Jansha has long compensated for the difficulties with the countries of Western Europe by rapprochement with Hungary. Until now, his support for this country was mostly moral. Like Orban, Yansha strongly opposed the participation in politics of the American billionaire George Soros and even entered into controversy with him through the social network: “Stay away from Europe, please. Your dirty money and so-called non-profit organizations have become the most serious provocateurs of conflicts on the continent. destroying trust between peoples and democracy. Brexit alone is enough. Europe needs to recover, ” wrote the  indignant Jansha. 

Another point of intersection between the leaders: Slovenia has long been considered one of those states, on whose help Hungary can count on if sanctions against it are put to a European vote.

However, as the  authors of the investigative journalism argue , Yansha’s and Orban’s connections extend beyond that. Allegedly, when creating his own mass media, the Slovenian leader attracted funds from Hungarian entrepreneurs from Orban’s entourage.

But on the other side of the business relationship, there is something that brings both politicians together, which is not limited to money. Both Fidesz Orbana and the Slovenian Democratic Party of Janshi assume that they represent small countries whose identities are threatened by the changes taking place in the world. Therefore, back in 2015, both states developed a common approach to the migration issue: the construction of walls. And Slovenia even got ahead of its neighbor, erecting sections of fortifications on the Croatian border, that is, directly within the EU, “protecting” not Europe, but the Schengen zone from states that did not enter it.

“Slovenia in the first place!”, “Without us, Slovenes, there will be no Slovenia!” – These slogans, considered marginal at the beginning of the century, brought Yanshi’s party an election victory in 2018. The local media, oriented to European public opinion, launched a campaign against the prime minister, but could not undermine his power. The relationship between them turned into a regime of mutual attacks. Knowing the attitude of Yanshi to the Yugoslav communist regime (which condemned him to a criminal term), the media called the prime minister “Marshal Tvito” – by analogy with the Yugoslav dictator Marshal Josip Broz Tito. Yanshe also managed to touch the sensitive strings of the soul of his opponents. While still in opposition, his party organized a nationwide essay competition for children on the benefits of living in a homogeneous country without migrants.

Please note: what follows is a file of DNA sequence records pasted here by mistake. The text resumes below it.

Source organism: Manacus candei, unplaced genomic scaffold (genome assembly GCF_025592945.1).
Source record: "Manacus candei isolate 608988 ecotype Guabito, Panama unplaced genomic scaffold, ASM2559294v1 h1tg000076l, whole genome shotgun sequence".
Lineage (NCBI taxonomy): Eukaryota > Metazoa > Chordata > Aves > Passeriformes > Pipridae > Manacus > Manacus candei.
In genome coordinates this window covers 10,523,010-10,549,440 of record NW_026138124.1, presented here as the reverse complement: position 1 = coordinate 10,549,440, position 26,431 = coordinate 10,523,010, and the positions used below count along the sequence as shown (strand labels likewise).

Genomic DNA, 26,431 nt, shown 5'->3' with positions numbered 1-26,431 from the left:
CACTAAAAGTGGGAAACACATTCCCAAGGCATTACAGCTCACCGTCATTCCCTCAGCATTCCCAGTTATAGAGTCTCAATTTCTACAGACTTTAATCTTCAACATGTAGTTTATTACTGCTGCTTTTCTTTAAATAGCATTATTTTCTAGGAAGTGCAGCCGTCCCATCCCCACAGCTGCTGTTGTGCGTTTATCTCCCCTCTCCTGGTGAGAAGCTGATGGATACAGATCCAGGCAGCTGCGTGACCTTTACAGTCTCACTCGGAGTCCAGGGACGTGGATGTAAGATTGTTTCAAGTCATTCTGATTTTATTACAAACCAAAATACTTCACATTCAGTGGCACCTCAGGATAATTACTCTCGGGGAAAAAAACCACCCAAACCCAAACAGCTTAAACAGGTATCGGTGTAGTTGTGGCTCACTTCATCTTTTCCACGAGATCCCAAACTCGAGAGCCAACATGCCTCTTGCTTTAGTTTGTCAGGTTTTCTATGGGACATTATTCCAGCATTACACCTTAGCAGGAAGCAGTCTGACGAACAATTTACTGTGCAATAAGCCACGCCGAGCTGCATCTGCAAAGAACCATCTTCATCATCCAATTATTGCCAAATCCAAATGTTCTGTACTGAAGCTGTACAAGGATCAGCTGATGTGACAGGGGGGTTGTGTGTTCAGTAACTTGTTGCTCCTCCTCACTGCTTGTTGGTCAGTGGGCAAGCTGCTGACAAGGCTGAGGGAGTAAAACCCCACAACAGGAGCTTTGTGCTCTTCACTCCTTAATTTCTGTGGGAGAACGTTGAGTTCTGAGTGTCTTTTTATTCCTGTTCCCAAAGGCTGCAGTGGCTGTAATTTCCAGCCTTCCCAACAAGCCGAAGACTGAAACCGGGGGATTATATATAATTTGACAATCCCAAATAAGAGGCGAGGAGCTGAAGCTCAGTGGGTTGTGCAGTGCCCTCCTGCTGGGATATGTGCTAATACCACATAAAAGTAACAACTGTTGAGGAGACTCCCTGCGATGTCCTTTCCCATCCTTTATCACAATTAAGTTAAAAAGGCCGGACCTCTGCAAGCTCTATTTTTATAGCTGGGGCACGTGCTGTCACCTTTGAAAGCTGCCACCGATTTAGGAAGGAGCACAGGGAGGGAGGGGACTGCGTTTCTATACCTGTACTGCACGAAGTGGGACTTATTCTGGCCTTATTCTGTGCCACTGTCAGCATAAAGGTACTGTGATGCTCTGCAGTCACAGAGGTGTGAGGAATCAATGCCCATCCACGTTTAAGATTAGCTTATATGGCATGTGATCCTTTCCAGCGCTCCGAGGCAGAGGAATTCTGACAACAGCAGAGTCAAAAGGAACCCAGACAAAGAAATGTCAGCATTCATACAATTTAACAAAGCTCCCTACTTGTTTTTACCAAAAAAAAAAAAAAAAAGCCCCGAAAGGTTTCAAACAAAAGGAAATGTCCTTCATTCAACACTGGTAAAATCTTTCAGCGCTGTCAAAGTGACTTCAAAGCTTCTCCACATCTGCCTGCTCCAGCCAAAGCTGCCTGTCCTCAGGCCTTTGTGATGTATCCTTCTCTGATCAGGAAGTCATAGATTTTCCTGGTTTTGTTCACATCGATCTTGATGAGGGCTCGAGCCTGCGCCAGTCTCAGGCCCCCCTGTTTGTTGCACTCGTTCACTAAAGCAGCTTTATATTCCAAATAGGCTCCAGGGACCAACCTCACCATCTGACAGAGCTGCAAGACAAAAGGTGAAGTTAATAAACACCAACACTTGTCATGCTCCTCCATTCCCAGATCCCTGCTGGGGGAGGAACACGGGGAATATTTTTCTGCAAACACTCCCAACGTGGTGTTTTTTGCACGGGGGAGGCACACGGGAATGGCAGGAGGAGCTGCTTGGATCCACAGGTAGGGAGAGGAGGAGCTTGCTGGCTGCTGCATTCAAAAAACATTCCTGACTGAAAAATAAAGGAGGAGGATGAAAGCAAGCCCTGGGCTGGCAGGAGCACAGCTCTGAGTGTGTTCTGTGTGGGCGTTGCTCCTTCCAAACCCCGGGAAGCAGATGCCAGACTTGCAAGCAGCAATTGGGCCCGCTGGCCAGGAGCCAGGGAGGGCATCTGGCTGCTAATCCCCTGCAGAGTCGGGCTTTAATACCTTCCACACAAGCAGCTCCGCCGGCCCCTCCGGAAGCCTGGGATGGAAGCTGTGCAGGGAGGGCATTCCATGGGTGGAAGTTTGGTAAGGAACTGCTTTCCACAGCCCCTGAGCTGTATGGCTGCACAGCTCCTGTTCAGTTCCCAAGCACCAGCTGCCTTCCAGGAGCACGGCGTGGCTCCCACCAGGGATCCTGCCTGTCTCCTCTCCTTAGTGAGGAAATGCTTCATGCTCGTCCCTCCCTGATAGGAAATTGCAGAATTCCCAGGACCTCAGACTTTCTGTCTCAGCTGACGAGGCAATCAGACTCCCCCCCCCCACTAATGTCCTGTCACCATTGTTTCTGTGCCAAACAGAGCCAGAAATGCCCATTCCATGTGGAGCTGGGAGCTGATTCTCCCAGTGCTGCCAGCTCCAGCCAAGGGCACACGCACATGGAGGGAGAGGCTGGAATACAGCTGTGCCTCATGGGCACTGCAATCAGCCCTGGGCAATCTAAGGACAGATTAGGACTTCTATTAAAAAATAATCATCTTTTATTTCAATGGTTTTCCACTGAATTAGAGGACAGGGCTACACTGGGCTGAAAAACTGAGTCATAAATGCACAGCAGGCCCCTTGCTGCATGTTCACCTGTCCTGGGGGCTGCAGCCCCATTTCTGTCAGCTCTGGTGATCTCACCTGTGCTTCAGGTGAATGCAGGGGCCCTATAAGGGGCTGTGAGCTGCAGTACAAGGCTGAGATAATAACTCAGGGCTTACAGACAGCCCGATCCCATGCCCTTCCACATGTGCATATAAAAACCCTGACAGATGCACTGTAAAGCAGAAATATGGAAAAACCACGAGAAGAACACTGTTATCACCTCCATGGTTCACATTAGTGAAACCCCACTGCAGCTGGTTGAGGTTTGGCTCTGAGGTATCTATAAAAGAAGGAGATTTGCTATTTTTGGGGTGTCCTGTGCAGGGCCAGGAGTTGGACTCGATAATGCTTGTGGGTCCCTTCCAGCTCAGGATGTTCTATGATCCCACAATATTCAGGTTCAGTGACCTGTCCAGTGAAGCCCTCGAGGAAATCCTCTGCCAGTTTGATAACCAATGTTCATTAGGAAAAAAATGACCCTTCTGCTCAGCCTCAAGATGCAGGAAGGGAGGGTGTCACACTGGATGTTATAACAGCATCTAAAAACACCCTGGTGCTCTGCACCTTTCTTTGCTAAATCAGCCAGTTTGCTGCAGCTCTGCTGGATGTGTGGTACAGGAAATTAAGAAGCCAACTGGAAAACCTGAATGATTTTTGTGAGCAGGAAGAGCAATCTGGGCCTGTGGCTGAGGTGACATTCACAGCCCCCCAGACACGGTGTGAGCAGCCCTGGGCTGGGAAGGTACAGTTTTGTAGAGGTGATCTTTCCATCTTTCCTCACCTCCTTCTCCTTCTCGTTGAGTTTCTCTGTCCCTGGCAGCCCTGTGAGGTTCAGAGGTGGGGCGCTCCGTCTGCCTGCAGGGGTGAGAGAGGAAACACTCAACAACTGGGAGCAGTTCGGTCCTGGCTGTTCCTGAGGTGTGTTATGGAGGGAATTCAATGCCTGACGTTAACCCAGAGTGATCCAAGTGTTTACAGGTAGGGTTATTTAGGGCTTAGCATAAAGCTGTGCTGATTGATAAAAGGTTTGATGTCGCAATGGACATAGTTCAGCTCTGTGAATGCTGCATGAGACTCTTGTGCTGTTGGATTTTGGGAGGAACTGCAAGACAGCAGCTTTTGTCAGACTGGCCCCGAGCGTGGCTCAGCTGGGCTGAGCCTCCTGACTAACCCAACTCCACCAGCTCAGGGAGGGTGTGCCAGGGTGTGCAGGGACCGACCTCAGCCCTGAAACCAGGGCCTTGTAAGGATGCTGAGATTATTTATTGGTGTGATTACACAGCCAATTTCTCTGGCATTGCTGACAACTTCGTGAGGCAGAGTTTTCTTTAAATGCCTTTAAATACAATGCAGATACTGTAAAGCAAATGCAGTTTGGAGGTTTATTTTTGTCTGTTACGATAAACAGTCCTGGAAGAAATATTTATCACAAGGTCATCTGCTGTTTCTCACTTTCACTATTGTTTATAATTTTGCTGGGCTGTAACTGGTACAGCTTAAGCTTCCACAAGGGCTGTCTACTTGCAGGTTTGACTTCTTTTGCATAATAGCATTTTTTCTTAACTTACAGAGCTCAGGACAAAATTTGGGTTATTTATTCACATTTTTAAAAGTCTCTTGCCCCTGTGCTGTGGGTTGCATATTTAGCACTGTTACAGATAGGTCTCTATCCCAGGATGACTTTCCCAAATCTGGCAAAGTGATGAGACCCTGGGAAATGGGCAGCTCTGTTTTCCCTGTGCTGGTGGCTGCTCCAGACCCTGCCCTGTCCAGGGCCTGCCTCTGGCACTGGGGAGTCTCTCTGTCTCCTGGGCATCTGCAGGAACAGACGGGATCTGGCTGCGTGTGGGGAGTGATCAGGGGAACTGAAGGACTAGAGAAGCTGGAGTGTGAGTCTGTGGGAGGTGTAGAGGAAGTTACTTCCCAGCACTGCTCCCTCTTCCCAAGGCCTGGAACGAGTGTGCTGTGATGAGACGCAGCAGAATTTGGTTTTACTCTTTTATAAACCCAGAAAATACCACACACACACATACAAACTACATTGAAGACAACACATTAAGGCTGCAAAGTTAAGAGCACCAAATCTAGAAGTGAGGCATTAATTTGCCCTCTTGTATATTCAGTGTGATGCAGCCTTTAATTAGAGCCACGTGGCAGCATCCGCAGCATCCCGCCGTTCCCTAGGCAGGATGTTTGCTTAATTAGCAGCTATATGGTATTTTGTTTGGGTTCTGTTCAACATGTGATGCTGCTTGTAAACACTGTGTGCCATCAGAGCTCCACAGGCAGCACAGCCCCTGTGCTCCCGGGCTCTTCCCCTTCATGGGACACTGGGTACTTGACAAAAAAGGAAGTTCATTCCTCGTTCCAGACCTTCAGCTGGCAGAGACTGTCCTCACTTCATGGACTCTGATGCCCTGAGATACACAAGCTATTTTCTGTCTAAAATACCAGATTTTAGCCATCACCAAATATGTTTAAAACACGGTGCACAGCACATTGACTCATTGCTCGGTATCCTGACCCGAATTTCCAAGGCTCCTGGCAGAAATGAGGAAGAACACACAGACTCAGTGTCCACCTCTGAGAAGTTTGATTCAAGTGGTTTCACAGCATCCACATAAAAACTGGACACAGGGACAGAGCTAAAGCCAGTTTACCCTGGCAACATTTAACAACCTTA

Small country and one very big

In the plane of confrontation between part of the Eastern European states and Brussels in the 2010s, a new player, China, made itself felt. A conflict with the European Union in the language of real politics usually means a willingness to deal with the Middle Kingdom. This is most clearly demonstrated by Viktor Orban himself: his country has actively joined the Belt and Road Initiative, the key element of which is planned to be the railway between Budapest and Belgrade. Orban readily accepts loans from Chinese banks, which are given in such a way that the money will be spent on projects related to the PRC. One of these is the branch of Shanghai Fudan University in Budapest. True, the outcome of this undertaking is unclear: the Hungarian opposition mobilized against it in the summer of 2021.

For Slovenia, which is at odds with Brussels, it is also about receiving Chinese money. The main directions of these investments are outlined by the Ambassador of the People’s Republic of China: improving the port in the city of Koper, laying railways, participating in the privatization of local state-owned companies. The advantage of Chinese investment in the eyes of Eastern Europeans is the lack of political conditions and respect for local culture. A potential drawback is the growth of debt, which for a small state may be unbearable. This is one of the reasons why Budapest and Ljubljana will hardly dare to go east too far.

However critical in Eastern Europe (including Slovenia) some of the proposals of the pan-European leadership may be, for the elites of these countries it is not only and not so much an adversary as a difficult negotiating partner. After all, both Slovenia and Hungary are direct recipients of the EU’s annual aid, which they (especially in a crisis) are not ready to refuse. Therefore, we can expect that the verbal escalation between Orban, Yansha and Europe, although it will continue, but the critical line, both leaders will not cross. Their task is different – to be heard. After all, what seems natural for large countries with a long history of persecution of minorities, followed by late repentance, looks completely different from the point of view of small states (Slovenia’s population is only 2.1 million) without a sense of collective guilt.